# In the lottery of 100 tickets, half are winning. How many tickets need to be bought to reach a 0.999 probability of winning?

Please explain in simple terms two questions down at the bottom? I've an exercise:

In the lottery of 100 tickets half of them are winning. How many lottery tickets need to be bought to reach a probability of wining up to 0.999?

#### The solution to this exercise is:

Let $$X_i$$ be a probability of winning of ticket i, that is $$P(X_i) = p$$. Where p is a probability value and equals 0.5. Then, the probability of getting AT LEAST one winning ticket in n tickets equals to sum of independent events $$X_1, X_2, \cdots , X_n$$, or $$P(X_1, X_2, \cdots , X_n) = 1 - (1-p)^n$$.

Calculations:

$$1 - (1 - p)^n > \ge 0.999$$

Given half of tickets are winning, therefore p = 0.5.

$$(1 - 0.5)^n \le 1 - 0.999$$

Logorithmizing we get:

$$n \times \log(1 - 0.5) \le \log(1 - 0.999)$$

Given that $$\log(1 - 0.5)$$ is negative we change $$\le$$ to $$\ge$$:

$$n \ge$$ $$\frac{\log(1 - 0.999)} {\log(1 - 0.5)}$$

$$n \ge$$ $$\frac{\log(0.001)} {\log(0.5)}$$
$$n \ge 10$$

#### 2 questions I can't really wrap my head around

1. When buying one ticket out of 100, the probability of a ticket changes, because 1st ticket's probability of winning is $$\frac{50}{100}$$ and the 2nd's is $$\frac{49}{99}$$ and so on (which is hypergeometric distribution I guess?). So how does it happen that the $$p = 0.5$$ remains constant when we deal with AT LEAST scenario in this question? Why p remains 0.5, whereas 5 tickets are bought?

2. Each time we buy a lottery, each ticket is an independent event. But yet it is joint event. I assume it is joint because, perhaps of the first question, each time one ticket is purchased, the probability of winning second time changes? I don't get it.

And I might be mistakenly mixing and mashing some concepts now by saying that: if they are joint and independent should I not somehow take into account their intersection? Because if I work with a sum of independent events $$X_1, X_2, \cdots , X_n$$, shall we not substract their intersection?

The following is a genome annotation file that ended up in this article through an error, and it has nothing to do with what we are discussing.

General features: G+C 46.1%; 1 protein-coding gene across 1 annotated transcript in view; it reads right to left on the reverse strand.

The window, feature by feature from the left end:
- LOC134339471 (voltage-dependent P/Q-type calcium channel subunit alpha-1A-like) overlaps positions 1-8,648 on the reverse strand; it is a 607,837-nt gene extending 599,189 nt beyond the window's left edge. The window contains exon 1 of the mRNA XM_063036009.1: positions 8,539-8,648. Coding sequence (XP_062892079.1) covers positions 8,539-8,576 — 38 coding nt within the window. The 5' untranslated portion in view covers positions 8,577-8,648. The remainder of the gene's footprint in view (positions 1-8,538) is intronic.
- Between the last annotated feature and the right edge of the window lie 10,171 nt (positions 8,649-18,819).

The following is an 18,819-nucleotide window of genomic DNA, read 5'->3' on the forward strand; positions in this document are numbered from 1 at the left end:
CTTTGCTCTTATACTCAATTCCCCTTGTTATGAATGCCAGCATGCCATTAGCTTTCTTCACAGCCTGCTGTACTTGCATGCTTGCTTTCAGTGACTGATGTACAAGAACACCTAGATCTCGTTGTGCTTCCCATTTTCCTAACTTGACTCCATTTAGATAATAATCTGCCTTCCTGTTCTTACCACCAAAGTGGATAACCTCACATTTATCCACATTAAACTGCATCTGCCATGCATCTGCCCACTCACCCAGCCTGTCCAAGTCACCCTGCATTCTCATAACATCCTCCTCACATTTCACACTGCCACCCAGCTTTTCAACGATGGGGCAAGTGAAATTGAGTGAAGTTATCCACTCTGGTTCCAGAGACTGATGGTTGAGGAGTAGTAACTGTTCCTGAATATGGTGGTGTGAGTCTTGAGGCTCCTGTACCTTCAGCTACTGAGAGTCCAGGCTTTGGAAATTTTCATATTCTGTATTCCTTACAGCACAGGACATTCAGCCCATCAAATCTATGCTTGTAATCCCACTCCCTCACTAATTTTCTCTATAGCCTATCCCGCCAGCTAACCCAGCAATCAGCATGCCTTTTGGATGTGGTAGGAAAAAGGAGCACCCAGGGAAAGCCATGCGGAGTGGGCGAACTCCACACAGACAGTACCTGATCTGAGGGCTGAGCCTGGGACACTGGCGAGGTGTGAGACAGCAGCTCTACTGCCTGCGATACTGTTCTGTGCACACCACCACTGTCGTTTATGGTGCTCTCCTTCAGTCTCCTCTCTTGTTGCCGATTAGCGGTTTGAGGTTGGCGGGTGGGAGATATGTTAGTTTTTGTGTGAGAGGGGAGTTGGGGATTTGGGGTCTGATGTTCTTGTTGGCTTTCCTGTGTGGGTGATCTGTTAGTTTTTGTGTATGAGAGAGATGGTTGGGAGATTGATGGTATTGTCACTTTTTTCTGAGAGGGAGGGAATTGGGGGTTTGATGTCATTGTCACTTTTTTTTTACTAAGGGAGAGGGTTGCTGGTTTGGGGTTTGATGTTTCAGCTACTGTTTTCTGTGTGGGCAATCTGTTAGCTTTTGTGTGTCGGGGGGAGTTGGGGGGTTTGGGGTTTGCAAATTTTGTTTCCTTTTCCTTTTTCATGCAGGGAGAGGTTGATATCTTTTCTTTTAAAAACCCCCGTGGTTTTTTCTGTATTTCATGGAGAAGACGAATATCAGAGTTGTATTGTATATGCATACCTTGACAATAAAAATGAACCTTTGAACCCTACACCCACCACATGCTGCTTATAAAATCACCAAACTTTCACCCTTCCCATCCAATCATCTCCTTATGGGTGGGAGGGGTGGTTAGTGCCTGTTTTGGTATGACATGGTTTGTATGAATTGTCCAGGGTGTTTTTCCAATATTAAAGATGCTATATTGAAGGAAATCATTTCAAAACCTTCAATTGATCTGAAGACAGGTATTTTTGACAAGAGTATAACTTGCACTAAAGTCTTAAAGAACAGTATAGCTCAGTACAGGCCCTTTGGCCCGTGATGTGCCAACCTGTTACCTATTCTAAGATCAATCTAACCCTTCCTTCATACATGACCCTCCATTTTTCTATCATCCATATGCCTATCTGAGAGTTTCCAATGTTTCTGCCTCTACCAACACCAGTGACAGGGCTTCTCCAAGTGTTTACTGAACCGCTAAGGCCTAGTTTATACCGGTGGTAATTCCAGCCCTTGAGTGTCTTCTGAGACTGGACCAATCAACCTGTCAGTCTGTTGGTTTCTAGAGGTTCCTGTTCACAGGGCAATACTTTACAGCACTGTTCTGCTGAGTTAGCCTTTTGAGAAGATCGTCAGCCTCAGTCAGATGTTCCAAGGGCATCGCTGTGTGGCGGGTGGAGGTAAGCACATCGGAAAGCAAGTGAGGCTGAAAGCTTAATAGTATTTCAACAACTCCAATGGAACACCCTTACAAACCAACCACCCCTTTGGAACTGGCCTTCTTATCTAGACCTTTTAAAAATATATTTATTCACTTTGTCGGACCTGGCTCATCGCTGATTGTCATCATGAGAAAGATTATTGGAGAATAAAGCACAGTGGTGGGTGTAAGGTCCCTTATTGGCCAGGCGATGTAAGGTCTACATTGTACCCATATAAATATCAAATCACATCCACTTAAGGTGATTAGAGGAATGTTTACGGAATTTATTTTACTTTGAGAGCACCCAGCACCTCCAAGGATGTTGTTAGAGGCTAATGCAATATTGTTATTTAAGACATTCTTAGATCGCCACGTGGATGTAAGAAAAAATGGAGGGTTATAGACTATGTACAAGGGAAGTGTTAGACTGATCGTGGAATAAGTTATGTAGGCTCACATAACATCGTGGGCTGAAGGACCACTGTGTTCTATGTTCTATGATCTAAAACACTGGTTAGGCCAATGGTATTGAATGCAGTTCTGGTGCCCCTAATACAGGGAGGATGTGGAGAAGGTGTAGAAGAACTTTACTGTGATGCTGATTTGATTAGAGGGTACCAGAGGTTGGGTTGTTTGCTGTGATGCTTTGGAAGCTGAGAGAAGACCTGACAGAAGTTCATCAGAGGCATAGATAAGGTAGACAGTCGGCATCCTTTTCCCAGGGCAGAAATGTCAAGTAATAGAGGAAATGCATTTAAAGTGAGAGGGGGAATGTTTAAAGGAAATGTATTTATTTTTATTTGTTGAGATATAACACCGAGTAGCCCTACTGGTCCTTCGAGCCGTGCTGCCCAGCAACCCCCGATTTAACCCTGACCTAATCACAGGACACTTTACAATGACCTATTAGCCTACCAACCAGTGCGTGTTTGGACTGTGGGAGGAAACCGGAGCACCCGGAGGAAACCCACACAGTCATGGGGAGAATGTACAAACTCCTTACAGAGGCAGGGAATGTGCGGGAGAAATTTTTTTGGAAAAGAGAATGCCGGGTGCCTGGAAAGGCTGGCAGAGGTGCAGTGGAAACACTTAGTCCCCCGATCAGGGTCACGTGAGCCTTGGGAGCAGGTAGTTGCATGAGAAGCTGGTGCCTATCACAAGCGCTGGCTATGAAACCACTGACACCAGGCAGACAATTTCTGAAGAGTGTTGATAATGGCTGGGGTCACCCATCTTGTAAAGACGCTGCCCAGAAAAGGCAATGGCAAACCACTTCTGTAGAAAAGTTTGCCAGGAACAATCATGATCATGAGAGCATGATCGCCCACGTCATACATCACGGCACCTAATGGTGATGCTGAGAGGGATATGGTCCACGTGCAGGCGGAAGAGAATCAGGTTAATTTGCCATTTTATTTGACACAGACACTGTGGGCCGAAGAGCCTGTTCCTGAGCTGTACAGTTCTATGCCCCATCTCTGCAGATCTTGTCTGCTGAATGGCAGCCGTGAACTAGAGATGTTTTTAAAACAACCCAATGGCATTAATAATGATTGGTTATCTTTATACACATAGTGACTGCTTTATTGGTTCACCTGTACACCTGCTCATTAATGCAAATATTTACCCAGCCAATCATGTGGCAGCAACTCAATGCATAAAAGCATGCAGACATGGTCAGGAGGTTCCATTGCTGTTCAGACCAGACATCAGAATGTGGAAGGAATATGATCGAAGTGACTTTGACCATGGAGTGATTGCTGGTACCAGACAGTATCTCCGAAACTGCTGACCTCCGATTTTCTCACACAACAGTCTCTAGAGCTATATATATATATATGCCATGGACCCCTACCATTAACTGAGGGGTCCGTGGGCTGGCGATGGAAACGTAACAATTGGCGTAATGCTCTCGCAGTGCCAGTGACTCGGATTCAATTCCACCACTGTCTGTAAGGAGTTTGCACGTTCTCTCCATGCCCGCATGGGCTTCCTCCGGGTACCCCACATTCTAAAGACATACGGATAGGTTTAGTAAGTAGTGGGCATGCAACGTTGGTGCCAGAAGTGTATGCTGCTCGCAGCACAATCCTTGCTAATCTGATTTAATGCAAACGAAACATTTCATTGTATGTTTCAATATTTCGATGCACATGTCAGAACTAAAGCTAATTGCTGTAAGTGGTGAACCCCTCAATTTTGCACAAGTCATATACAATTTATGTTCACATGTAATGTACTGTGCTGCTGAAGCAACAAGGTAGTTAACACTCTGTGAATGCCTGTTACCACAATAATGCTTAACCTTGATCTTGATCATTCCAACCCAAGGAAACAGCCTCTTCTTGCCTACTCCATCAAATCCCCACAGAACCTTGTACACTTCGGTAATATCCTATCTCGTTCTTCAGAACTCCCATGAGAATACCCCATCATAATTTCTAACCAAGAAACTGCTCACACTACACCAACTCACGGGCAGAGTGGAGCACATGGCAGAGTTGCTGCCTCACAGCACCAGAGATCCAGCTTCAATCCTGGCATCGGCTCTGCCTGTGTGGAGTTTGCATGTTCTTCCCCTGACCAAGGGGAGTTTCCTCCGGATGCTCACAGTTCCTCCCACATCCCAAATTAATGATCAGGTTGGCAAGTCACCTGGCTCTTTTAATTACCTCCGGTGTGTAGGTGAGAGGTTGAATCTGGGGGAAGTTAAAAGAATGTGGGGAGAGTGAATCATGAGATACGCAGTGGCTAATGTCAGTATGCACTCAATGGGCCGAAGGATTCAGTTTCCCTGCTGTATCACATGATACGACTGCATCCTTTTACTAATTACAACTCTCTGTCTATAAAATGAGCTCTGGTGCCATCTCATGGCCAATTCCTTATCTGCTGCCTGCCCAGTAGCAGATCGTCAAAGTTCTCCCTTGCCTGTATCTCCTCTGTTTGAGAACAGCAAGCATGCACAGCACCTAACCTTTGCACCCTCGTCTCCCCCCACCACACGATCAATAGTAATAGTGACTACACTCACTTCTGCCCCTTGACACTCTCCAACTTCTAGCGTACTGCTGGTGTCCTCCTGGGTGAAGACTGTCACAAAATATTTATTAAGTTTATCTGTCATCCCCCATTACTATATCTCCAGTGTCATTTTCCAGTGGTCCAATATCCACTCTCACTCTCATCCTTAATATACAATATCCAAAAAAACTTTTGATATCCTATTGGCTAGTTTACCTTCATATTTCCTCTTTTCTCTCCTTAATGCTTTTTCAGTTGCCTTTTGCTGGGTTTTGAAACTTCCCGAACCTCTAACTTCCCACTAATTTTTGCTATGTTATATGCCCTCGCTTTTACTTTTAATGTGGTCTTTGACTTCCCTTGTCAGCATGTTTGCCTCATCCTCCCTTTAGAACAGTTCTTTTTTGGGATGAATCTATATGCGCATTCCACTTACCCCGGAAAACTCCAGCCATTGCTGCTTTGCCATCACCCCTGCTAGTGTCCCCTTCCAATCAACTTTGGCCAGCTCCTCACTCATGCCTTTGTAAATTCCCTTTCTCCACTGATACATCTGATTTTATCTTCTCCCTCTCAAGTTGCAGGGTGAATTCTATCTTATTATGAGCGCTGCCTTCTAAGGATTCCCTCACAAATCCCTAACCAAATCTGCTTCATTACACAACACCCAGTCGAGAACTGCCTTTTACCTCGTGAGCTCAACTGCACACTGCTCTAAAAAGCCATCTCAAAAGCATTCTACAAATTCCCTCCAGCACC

• The solution you gave ignores the fact that if the first ticket is losing the chance of the second ticket being losing is reduced. It assumes the chance of winning is constant at $p$. This is correct if you are flipping a coin or rolling a die, where the events are independent, but is not correct in the lottery case. Commented Feb 5, 2018 at 18:52
– user1147844
Commented Apr 23, 2023 at 21:00

• You could imagine a lottery in which each ticket had a probability of $1/2$ of being a winner, with no correlation. (Though this arguably stretches the definition of the word "lottery".) In that case, the solution given would be correct.
• Even for the problem written, though the solution is incorrect, it isn't that incorrect. Note that it suggests that you need to buy 10 tickets. By the time you've done that, the probability that the last ticket is a loser has only fallen from $1/2$ to $41/91$, or roughly $0.45$. So it's a solid way to estimate the number of tickets you need to buy. In fact, when you do the correct computation, you find that $$P(\text{losing after 9 tickets}) \approx 0.001317$$ while $$P(\text{losing after 10 tickets}) \approx 0.000593$$ So the "incorrect" computation was a good enough approximation in this particular case to give the correct answer!
It is equivalent to compute the number of tickets need to be bought so that the probability of losing is less than $0.001$. To this end, note that $$P(\text{losing})=\frac{50}{100}\times\frac{49}{99}\times \dotsb\times \frac{50-n+1}{100-n+1}\tag{1}.$$ The first ticket bought is a loser ticket with probability $50/100$. Given that the first was a loser, there are 49 loser tickets left out of $99$ remaining tickets and so on. You can find when this probability in (1) is less than $0.001$.